Nethack – A Traditional Roguelike Game

Remember: “The Devs Think of Everything”

Nethack is a modern roguelike dungeon crawling game, and perhaps the one most exemplary of the entire genre. It utilizes top-down ASCII or tile perspective, procedural dungeon generation with certain special, static levels, unparalleled complexity, turn-based hack and slash play, and high difficulty. While Nethack is considered a modern roguelike, it is very true to classic roguelike form and has been in development for over 30 years. Nethack is free, open-source, and available from the official website.

Story and Overview

Nethack takes place in the Dungeons of Doom, where an adventurer plagued with dreams of the dungeon goes on a quest for the mythical Amulet of Yendor – the same item sought in the original Rogue, the game on which the genre “roguelike” gets its name. On recovering the artifact, the adventurer is tasked with returning to the surface, rising through the elemental planes, and offering the amulet to his or her deity of worship for a place in the Godhead. This is not an easy task.

Even for a roguelike game, Nethack is exceptionally difficult. Completing the game, or ascending to immortality, is a major achievement. The dungeon offers little or no guidance short of the occasional fortune cookie or hidden message scribbled in the dust, items like potions and wands are unidentified by default and may be fatal if misused, and death is always permanent.

My dog, Trooper, and I wandering through the dungeon.


Though Nethack at first appears to be simple, there’s a lot going on behind the scenes. Roguelikes are the most complex games on the market to begin with, but Nethack is exceptionally complex even for the genre. It’s the father of the popular roguelike phrase “the devs think of everything,” because even the smallest details in the game are accounted for. 

From keeping pets fed and trained to paying attention what you stick your weapon into to trying to figure out what all your unidentified potions and wands do, every single action in Nethack has consequences. Even seemingly small choices in the very early game have lasting, resounding repercussions that most players won’t even realize without the help of spoilers. Alchemy, item effects that depend on a characters alignment and condition, a developed religious system, and hundreds of monsters with unique abilities put Nethack in a league of its own.

As an example of unforeseen consequences for small actions, a player shares an unfortunate anecdote exemplifying how much the details matter:


“So, I’m in the mines battling a bunch of monsters. I put on a blindfold so I can use my telepathy to see what monsters are left. The last monster is a chickatrice. I kill the little guy in two swings and step over the body. Because I’m blind and telepathy doesn’t work on dead monsters, my character automatically reaches down to feel what’s on the floor and accidentally touches the chickatrice. What a terrible mistake.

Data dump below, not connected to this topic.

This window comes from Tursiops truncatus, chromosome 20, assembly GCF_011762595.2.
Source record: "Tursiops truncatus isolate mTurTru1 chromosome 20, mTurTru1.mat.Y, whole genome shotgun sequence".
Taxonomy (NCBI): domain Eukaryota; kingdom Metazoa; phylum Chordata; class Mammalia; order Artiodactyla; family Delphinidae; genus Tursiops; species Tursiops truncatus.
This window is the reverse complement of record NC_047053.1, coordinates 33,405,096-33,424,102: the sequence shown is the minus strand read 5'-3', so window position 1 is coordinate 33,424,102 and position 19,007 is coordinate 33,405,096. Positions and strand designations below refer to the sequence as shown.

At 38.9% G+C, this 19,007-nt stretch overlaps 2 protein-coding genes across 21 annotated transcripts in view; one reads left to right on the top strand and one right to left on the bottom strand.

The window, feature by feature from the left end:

The chickatrice’s body turns me to stone when I touch it with my bare hands. And that’s just one more reason why you shouldn’t wander through the dungeon with a blindfold on. Well, unless you’re wearing gloves.”


Secrets in Nethack go hand in hand with its complexity. A player is considered “spoiled” if they use outside resources to learn and take advantage of Nethack’s many hidden mechanics, but without help it’s considered near-impossible to complete the game. While discovering secrets is a lot of the fun, Nethack’s mystery can be overwhelming and even off-putting to new players. Even experienced players routinely discover new secrets after years of play, which is impressive in and of itself. Whether a player chooses to spoil herself with help or not, beating the game remains very challenging.  Without some idea of how to identify the game’s hundreds of items (simply using or equipping them often doesn’t always work – or it kills you), it can be very difficult to know what things are and what they do.

The Oracle (pictured as the blue @) may offer information, for a price.

More Information and Strategy

Nethack’s complexity and depth call for intensely strategic play. Virtually all runs in the Dungeons of Doom end in death, which is why an ascension is a memorable occurrence. Dying over and over again in the early levels is a long and frustrating way to learn the game, but there is a lot of help available to get new players started. Early game is where most deaths occur, but most players agree that the mid game is where Nethack really starts to shine. It is not uncommon to play for years and never even see the late game.

Luckily, many ascensions are complemented by an ascender-made post on Nethack’s active subreddit, generally including the strategic approach used, items found and lost, and important occurrences and turning points.  The community is always happy to offer help as spoiler-free as possible, so information on strategy is readily available. Nethack also has a well-made wiki with useful, up-to-date information to help players make viable choices throughout the game.

Final Words

Nethack’s simple interface and clunky control scheme belie a truly incredible machine. Nethack remains a pillar of the roguelike community and will continue to grow and evolve for years to come. Despite its learning curve, it’s a fun, addictive game that’s kept IT departments across the world “busy” at work for decades. At LRL, we highly encourage any serious roguelike fan to give the game a solid shot, and wish you all good luck down there in the Dungeons of Doom.

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